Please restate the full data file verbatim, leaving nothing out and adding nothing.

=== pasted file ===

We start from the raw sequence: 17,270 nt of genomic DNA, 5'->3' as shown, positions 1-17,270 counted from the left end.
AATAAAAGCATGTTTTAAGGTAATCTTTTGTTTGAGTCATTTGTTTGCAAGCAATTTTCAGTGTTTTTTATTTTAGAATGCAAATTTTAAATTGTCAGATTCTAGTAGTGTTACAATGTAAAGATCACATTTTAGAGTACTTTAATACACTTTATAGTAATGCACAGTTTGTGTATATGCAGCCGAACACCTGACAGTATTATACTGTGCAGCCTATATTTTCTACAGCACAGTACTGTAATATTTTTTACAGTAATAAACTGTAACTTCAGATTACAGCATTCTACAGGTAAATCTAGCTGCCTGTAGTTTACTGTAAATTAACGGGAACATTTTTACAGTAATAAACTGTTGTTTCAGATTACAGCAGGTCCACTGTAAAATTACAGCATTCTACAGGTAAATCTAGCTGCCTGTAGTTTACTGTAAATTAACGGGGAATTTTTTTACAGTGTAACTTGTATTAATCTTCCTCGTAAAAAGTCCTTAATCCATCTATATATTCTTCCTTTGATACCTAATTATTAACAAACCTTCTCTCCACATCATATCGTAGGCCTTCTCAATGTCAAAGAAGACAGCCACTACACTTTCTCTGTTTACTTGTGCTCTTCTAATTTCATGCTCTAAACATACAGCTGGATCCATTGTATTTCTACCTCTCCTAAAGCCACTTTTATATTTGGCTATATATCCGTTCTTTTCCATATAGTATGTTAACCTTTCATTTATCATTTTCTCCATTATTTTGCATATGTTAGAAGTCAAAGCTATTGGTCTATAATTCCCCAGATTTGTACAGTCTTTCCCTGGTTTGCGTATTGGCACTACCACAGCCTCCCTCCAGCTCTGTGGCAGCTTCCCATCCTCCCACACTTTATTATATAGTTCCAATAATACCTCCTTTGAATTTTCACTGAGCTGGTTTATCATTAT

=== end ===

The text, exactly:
We start from the raw sequence: 17,270 nt of genomic DNA, 5'->3' as shown, positions 1-17,270 counted from the left end.
AATAAAAGCATGTTTTAAGGTAATCTTTTGTTTGAGTCATTTGTTTGCAAGCAATTTTCAGTGTTTTTTATTTTAGAATGCAAATTTTAAATTGTCAGATTCTAGTAGTGTTACAATGTAAAGATCACATTTTAGAGTACTTTAATACACTTTATAGTAATGCACAGTTTGTGTATATGCAGCCGAACACCTGACAGTATTATACTGTGCAGCCTATATTTTCTACAGCACAGTACTGTAATATTTTTTACAGTAATAAACTGTAACTTCAGATTACAGCATTCTACAGGTAAATCTAGCTGCCTGTAGTTTACTGTAAATTAACGGGAACATTTTTACAGTAATAAACTGTTGTTTCAGATTACAGCAGGTCCACTGTAAAATTACAGCATTCTACAGGTAAATCTAGCTGCCTGTAGTTTACTGTAAATTAACGGGGAATTTTTTTACAGTGTAACTTGTATTAATCTTCCTCGTAAAAAGTCCTTAATCCATCTATATATTCTTCCTTTGATACCTAATTATTAACAAACCTTCTCTCCACATCATATCGTAGGCCTTCTCAATGTCAAAGAAGACAGCCACTACACTTTCTCTGTTTACTTGTGCTCTTCTAATTTCATGCTCTAAACATACAGCTGGATCCATTGTATTTCTACCTCTCCTAAAGCCACTTTTATATTTGGCTATATATCCGTTCTTTTCCATATAGTATGTTAACCTTTCATTTATCATTTTCTCCATTATTTTGCATATGTTAGAAGTCAAAGCTATTGGTCTATAATTCCCCAGATTTGTACAGTCTTTCCCTGGTTTGCGTATTGGCACTACCACAGCCTCCCTCCAGCTCTGTGGCAGCTTCCCATCCTCCCACACTTTATTATATAGTTCCAATAATACCTCCTTTGAATTTTCACTGAGCTGGTTTATCATTAT